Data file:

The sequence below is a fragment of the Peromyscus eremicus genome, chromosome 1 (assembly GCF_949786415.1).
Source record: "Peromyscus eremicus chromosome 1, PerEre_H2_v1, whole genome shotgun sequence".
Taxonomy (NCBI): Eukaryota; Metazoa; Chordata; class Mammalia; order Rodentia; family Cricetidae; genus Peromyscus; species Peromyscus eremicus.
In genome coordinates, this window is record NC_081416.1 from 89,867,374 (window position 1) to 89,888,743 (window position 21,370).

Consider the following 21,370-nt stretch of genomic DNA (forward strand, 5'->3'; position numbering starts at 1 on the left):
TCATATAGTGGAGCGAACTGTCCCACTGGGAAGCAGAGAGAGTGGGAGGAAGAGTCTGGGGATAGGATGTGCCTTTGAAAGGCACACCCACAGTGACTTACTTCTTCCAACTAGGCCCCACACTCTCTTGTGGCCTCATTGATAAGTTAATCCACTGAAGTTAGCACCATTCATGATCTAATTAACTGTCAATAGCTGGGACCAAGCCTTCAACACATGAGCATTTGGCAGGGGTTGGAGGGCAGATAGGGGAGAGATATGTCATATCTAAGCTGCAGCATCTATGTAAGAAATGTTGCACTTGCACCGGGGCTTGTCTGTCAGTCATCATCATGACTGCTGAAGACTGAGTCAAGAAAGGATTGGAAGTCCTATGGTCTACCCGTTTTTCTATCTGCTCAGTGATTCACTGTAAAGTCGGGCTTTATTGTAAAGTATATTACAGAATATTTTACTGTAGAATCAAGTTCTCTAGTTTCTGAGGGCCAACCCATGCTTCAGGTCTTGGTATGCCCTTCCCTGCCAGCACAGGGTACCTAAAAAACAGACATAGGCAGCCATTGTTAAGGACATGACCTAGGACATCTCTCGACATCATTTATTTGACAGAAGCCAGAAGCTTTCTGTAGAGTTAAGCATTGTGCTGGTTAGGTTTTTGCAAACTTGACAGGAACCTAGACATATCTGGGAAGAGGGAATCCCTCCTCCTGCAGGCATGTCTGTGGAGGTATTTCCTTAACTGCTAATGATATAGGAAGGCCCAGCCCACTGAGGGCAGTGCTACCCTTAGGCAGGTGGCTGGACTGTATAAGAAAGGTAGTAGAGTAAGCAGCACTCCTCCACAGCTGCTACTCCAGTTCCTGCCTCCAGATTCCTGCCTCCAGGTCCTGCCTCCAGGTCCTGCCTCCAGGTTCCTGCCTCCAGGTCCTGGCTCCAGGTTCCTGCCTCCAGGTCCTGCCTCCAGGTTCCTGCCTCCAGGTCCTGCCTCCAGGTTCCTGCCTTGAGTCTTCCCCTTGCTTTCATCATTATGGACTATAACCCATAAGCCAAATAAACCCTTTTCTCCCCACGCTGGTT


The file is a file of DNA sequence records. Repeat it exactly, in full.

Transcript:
The sequence below is a fragment of the Peromyscus eremicus genome, chromosome 1 (assembly GCF_949786415.1).
Source record: "Peromyscus eremicus chromosome 1, PerEre_H2_v1, whole genome shotgun sequence".
Taxonomy (NCBI): Eukaryota; Metazoa; Chordata; class Mammalia; order Rodentia; family Cricetidae; genus Peromyscus; species Peromyscus eremicus.
In genome coordinates, this window is record NC_081416.1 from 89,867,374 (window position 1) to 89,888,743 (window position 21,370).

Consider the following 21,370-nt stretch of genomic DNA (forward strand, 5'->3'; position numbering starts at 1 on the left):
TCATATAGTGGAGCGAACTGTCCCACTGGGAAGCAGAGAGAGTGGGAGGAAGAGTCTGGGGATAGGATGTGCCTTTGAAAGGCACACCCACAGTGACTTACTTCTTCCAACTAGGCCCCACACTCTCTTGTGGCCTCATTGATAAGTTAATCCACTGAAGTTAGCACCATTCATGATCTAATTAACTGTCAATAGCTGGGACCAAGCCTTCAACACATGAGCATTTGGCAGGGGTTGGAGGGCAGATAGGGGAGAGATATGTCATATCTAAGCTGCAGCATCTATGTAAGAAATGTTGCACTTGCACCGGGGCTTGTCTGTCAGTCATCATCATGACTGCTGAAGACTGAGTCAAGAAAGGATTGGAAGTCCTATGGTCTACCCGTTTTTCTATCTGCTCAGTGATTCACTGTAAAGTCGGGCTTTATTGTAAAGTATATTACAGAATATTTTACTGTAGAATCAAGTTCTCTAGTTTCTGAGGGCCAACCCATGCTTCAGGTCTTGGTATGCCCTTCCCTGCCAGCACAGGGTACCTAAAAAACAGACATAGGCAGCCATTGTTAAGGACATGACCTAGGACATCTCTCGACATCATTTATTTGACAGAAGCCAGAAGCTTTCTGTAGAGTTAAGCATTGTGCTGGTTAGGTTTTTGCAAACTTGACAGGAACCTAGACATATCTGGGAAGAGGGAATCCCTCCTCCTGCAGGCATGTCTGTGGAGGTATTTCCTTAACTGCTAATGATATAGGAAGGCCCAGCCCACTGAGGGCAGTGCTACCCTTAGGCAGGTGGCTGGACTGTATAAGAAAGGTAGTAGAGTAAGCAGCACTCCTCCACAGCTGCTACTCCAGTTCCTGCCTCCAGATTCCTGCCTCCAGGTCCTGCCTCCAGGTCCTGCCTCCAGGTTCCTGCCTCCAGGTCCTGGCTCCAGGTTCCTGCCTCCAGGTCCTGCCTCCAGGTTCCTGCCTCCAGGTCCTGCCTCCAGGTTCCTGCCTTGAGTCTTCCCCTTGCTTTCATCATTATGGACTATAACCCATAAGCCAAATAAACCCTTTTCTCCCCACGCTGGTT